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able acquaintance admiration affected animated Ann's appeared arrived attachment attention Balladon beauty believe Bodell bright brother calm Captain Fitzelm character claims coldness considered continually countenance Countess dark death demanded desire Edith Edith Avondel endure engagement enjoy entered existence expected expression father fear feeling felt future genius give Grace hand happiness heart heaven honour hope hour idea imagination immediately impossible interest Jane knew Lady Athol Lady Fitzelm less letter light look manner Mary means ment mind Miss Avondel Miss Fitzelm moment mother nature never observed once opinion pain pale passed passion perhaps person possessed possible precisely present Rashleigh received rendered replied result scarcely seemed seen sentiment silence Sir Adelmar Sir James soul suffer sufficient thing thought tion usual whilst whole wish woman young Zimri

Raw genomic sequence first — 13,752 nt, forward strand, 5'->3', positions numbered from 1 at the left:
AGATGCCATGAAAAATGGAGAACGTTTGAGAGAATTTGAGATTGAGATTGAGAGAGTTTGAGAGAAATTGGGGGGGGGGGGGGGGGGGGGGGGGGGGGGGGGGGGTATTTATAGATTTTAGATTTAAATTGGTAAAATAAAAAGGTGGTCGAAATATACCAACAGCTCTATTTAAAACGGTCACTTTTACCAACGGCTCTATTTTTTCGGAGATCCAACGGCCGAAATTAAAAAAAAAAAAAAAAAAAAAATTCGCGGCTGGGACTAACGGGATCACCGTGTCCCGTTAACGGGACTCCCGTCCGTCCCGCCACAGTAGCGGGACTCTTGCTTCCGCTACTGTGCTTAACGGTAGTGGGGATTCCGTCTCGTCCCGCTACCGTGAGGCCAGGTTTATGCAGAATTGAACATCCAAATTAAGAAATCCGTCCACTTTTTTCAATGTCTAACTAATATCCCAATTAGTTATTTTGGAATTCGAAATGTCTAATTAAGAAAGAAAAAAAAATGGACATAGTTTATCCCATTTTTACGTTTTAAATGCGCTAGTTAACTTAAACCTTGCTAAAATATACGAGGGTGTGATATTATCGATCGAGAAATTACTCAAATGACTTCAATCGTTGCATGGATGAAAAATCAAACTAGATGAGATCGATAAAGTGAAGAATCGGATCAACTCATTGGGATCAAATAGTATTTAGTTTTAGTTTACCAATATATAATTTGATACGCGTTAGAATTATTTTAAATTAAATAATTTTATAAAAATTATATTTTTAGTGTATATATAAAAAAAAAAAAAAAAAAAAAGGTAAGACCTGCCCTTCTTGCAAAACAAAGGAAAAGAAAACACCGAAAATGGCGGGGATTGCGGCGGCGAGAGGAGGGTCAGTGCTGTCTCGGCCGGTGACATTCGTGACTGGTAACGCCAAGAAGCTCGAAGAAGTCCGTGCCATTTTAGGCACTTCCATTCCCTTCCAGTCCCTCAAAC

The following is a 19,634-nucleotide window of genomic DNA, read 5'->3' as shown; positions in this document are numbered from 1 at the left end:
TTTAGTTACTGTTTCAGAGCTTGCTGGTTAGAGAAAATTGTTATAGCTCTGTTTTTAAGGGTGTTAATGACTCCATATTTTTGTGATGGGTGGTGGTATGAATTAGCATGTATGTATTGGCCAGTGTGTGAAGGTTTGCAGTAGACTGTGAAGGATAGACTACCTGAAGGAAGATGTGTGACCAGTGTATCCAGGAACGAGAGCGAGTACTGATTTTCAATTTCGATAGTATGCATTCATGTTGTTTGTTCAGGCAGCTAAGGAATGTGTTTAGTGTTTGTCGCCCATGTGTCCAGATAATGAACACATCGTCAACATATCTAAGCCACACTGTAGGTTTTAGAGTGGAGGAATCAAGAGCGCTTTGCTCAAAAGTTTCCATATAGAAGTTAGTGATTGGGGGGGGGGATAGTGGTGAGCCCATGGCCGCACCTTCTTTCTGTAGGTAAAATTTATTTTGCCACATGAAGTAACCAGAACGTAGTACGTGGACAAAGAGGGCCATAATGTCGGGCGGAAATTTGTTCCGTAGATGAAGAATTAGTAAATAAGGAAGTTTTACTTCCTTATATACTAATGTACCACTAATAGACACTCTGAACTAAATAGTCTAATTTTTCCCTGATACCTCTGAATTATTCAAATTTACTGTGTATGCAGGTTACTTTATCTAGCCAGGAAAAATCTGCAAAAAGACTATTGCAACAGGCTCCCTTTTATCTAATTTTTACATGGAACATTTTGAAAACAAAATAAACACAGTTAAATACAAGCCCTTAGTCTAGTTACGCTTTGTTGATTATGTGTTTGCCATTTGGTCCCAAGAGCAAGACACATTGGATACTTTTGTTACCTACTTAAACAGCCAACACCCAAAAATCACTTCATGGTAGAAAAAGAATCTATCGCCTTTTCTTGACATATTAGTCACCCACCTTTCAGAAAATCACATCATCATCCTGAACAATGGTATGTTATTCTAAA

Page 2 - But midst the crowd, the hum, the shock of men, To hear, to see, to feel, and to possess, And roam along, the world's tired denizen, With none who bless us, none whom we can bless; Minions of splendour shrinking from distress! None that, with kindred consciousness endued, If we were not, would seem to smile the less Of all that flatter'd, follow'd, sought, and sued; This is to be alone; this, this is solitude.
Page 92 - They parted - ne'er to meet again! But never either found another To free the hollow heart from paining They stood aloof, the scars remaining, Like cliffs, which had been rent asunder; A dreary sea now flows between; But neither heat, nor frost, nor thunder, Shall wholly do away, I ween, The marks of that which once hath been.
Page 133 - Alas ! they had been friends in youth ; But whispering tongues can poison truth ; And constancy lives in realms above; And life is thorny ; and youth is vain ; And to be wroth with one we love Doth work like madness in the brain.
Page 12 - Yet are thy skies as blue, thy crags as wild; Sweet are thy groves, and verdant are thy fields, Thine olive ripe as when Minerva smiled, And still his...
Page 40 - Infirm of purpose ! Give me the daggers : the sleeping and the dead Are but as pictures ; 'tis the eye of childhood That fears a painted deviL If he do bleed, I '11 gild the faces of the grooms withal, For it must seem their guilt.
Page 187 - Then the mortal coldness of the soul like death itself comes down ; It cannot feel for others' woes, it dare not dream its own ; That heavy chill has frozen o'er the fountain of our tears, And though the eye may sparkle still, 'tis where the ice appears.